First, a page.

Introduction: Adonis Flores


Adonis came from Guanajuato, Mexico to Detroit at the age of nine and has lived here ever since. He graduated from Hope of Detroit Academy middle school, and from Consortium College Preparatory high school, as the class valedictorian.  By the time he graduated from high school he already had 24 college credits. Adonis is a student at Wayne State University, majoring in environmental engineering.

Introductory Post:

You might wonder why an engineering student is so involved in civil rights. As an immigrant from Mexico, I have experienced firsthand the systematic oppression of immigrants from Mexico and Central America. I have noticed that the American economy’s demand for labor goes up and down and attracts immigrants during economic booms but not so much during economic recessions, such as the one we are in now. However, the immigration system disregards this need to allow the free flow of workers according to the demand, causing a jam in the system. I keep hearing so many immigrants that wish to go back home during these hard economic times, but they are afraid of leaving because they have no hope of legalizing their status and they know that crossing the border illegally is becoming more and more dangerous every year. I believe that in a global market where goods and services flow freely, it is necessary for workers to have more freedom following the demand for labor, otherwise pockets of high unemployment will form on one side of the border and growth will slow down or halt in the other side of the border due to the need for workers.

I first felt the lack of opportunities for immigrants like myself, when I started to apply to colleges and universities. I was more qualified than many of my friends to receive scholarships and other forms of financial aid, but due to my status as an undocumented immigrant, I was not eligible for any of these opportunities. Later on, after the approval of the Michigan Civil Rights initiative, I lost the little financial assistance that I was receiving. Then, more recently, policies that directly attacked and oppressed people like myself were adopted throughout several states, like Arizona.

This sequence of events helped me realize that these policies are hurting our communities and preventing hard working individuals like myself from uplifting our neighborhoods and ourselves. They block development and growth for not just immigrants, but America as a whole, by attacking well established communities within America itself. I believe that social disparities that promote oppression will only worsen if these polices are not changed. This is why I became involved in this civil rights cause. Someone has to speak up against this injustices, and if we don’t do it, who will?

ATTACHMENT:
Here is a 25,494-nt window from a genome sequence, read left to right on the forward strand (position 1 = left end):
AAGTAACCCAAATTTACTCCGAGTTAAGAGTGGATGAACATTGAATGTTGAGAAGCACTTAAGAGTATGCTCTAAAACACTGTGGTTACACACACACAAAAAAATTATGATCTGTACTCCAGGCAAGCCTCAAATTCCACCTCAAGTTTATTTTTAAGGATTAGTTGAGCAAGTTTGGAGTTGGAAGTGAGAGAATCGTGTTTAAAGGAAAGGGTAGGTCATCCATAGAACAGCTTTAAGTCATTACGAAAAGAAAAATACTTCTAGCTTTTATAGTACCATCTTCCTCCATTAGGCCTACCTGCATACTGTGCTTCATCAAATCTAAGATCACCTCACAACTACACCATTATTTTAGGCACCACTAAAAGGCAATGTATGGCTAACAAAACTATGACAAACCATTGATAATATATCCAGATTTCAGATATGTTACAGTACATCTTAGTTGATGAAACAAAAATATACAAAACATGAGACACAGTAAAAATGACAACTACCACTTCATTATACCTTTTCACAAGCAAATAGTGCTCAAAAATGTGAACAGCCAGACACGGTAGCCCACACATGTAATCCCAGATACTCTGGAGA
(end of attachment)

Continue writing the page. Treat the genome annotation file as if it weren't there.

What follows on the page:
Introduction: Vivian Chang

A native Michigander, Vivian Chang was born and raised in Okemos, Michigan.  She attended Wellesley College, a women’s college, and is now a law student at the University of Michigan.  She hopes to work as a public defender upon graduation, and has done academic research on the intersection of criminal and immigration law.

Vivian is a second-generation Taiwanese-American and identifies as a queer person of color.

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“If my Taiwanese parents were able to wait patiently in order to immigrate legally, why can’t yours?”  Or so the logic goes.

My parents came to Michigan as graduate students, which presupposes that they had the resources to attend college in Taiwan.  Once they arrived, one of my aunts served as a sponsor for both of them.  They were exceptionally lucky.  Not all immigration stories, not even of well-heeled Taiwanese families, are like that.

To say that immigration reform is not an Asian-American issue is to erase an enormous portion of our community, especially those who are not from privileged East Asian families.  As a progressive Asian-American activist, I believe it is incumbent on our community to work in support of progressive immigration reform; this is an issue that is ripping our community apart.  The immigration debate is not something that Asian-Americans can elect to ignore, either in our capacity as members of the greater Asian-American community or as allies to other communities of color.